I just managed to convince my grandmother that it was a worth while that was something to do, you know, and when I did finally get the guitar, it didn’t seem that difficult to me, to be able to make a good noise out of it.
There’s this show that shows up on AXS television – on the cable, you know – called Classic Albums. On the show they take an hour and go through the production of a classic rock album – usually with the musicians, producers, artists, hangers-on… the whole works. It’s pretty cool. I watch for these and DVR the ones that look interesting to me. I’ve seen a few, let’s see… Aja, Dark Side of the Moon, So, Damn the Torpedoes, Pet Sounds.
Last night I watched one on an album I wasn’t all that familiar with – Cream’s Disraeli Gears. I’m old enough to remember Cream back in the day but a bit too young to be a huge fan. They were only together for two years – Disraeli Gears came out in 1967 – and I was ten years old. I didn’t really start listening to popular music until 1968 – I would scrounge up a dollar each week and buy one 45 single on Saturday, the first one I bought was the theme song for Hawaii Five-O (jeez, don’t be hard on me, I was only eleven).
So I remember the Cream album covers in the stores and over the years I heard all the hits (Strange Brew, Sunshine of Your Love, Tales of Brave Ulysses) but didn’t know much about the band except that it had Eric Clapton in it. I did see a documentary about Ginger Baker once – he was a madman.
The show was interesting and gave me a new appreciation of this classic rock music.
But the best part was finding out what Disraeli Gears meant. I always assumed it was some sort of British political statement. It isn’t. It’s a malaprop and a cycling reference.
“You know how the title came about – Disraeli Gears – yeah? We had this Austin Westminster, and Mick Turner was one of the roadies who’d been with me a long time, and he was driving along and Eric (Clapton) was talking about getting a racing bicycle. Mick, driving, went ‘Oh yeah it’s got them Disraeli gears!’ meaning derailleur gears… We all just fell over… We said that’s got to be the album title.”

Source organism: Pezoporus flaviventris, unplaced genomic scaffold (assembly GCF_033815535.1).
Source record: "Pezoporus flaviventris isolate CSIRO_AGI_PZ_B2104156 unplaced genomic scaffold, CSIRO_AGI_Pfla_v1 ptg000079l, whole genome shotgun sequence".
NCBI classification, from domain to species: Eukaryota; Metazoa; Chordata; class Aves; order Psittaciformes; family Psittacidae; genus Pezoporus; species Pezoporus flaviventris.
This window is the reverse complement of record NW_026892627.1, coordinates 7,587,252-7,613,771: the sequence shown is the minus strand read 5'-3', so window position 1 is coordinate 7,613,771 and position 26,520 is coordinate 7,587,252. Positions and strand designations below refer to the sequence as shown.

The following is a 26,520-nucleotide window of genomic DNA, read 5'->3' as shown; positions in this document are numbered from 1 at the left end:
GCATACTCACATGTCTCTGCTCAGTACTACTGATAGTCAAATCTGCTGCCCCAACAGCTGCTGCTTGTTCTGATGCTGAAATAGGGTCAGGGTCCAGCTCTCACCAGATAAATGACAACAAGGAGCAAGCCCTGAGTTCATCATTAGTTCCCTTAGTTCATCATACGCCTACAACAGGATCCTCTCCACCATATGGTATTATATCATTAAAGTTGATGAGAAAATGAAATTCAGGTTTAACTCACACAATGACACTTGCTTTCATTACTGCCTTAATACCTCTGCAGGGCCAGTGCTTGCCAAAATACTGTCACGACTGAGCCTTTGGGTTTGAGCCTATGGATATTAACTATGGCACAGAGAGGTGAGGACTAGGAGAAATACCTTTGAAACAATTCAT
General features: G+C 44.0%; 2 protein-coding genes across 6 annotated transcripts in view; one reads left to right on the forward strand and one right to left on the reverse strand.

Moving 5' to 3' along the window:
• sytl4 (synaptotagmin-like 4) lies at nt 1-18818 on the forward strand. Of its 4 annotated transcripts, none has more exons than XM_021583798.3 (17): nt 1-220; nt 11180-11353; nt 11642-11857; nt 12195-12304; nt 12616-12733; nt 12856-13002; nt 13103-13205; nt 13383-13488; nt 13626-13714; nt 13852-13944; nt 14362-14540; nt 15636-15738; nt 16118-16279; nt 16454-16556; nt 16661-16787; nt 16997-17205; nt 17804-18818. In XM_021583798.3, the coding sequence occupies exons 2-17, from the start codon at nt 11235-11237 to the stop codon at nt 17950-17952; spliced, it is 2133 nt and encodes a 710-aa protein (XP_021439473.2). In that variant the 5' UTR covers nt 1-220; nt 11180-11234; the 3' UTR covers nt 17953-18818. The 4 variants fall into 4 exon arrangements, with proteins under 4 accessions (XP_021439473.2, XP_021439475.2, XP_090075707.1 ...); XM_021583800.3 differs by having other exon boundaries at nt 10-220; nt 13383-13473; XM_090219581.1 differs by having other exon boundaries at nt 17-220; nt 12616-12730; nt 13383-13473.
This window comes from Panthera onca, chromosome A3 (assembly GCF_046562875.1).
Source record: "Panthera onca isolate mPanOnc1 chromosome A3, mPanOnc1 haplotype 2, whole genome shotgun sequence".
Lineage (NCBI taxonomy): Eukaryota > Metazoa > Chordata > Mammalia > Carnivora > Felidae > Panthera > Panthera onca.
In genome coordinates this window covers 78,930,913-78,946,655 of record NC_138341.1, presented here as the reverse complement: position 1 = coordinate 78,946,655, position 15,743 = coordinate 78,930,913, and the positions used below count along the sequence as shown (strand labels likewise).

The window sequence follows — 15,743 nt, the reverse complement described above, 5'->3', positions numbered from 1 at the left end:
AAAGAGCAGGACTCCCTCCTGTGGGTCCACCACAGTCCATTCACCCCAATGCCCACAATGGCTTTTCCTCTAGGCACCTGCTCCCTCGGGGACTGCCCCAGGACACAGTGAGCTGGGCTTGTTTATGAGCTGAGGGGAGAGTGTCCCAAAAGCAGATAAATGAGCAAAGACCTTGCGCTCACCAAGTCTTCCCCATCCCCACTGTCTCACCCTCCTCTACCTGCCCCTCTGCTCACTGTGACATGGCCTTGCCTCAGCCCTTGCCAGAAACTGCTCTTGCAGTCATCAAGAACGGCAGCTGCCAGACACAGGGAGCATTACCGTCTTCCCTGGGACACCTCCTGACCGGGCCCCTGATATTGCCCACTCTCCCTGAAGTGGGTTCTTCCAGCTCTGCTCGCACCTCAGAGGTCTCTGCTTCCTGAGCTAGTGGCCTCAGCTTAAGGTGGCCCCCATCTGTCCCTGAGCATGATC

—-Ginger Backer, 1967
How cool is that! You learn something every day.
Love this one!
Thanks! Not often I find a combination of classic rock and bicycle stories.
Do you know why they broke up? Ginger and Jack Bruce hated each other and took it out on stage with their music. Clapton was truly scared of them. I was lucky enough to see them on their farewell tour. I also saw Blind Faith and Delaney, Bonnie and Friends where Clapton finally felt good because he was a sideman.
Those are some classic bands – I was too young and then out of the country until the mid-70’s so missed out on a lot.
This documentary didn’t focus on their breakup but you could tell there was a lot of tension. What I found fascinating was how simple the underlying structure of Cream’s songs were (two riffs – taking classic blues and updating the tempo).
I left the country in 1970 and came back in mid-1971. I looked silly wearing short hair at those shows. The other thing that they — well, EC — did was create the “wailing woman” sound by adjusting the sound in the guitar.
In the documentary they talked about Clapton discovering this thing called a “wah wah” pedal for “Tales of Brave Ulysses.” A couple years later every high school garage band had one of those.
But, that’s not right. What he did was turn the three dials on his guitar to 10 and scale back on one of them. I forget which one. Stephen Still was responsible for bringing wah wah pedals to life with his use of “Supersession.”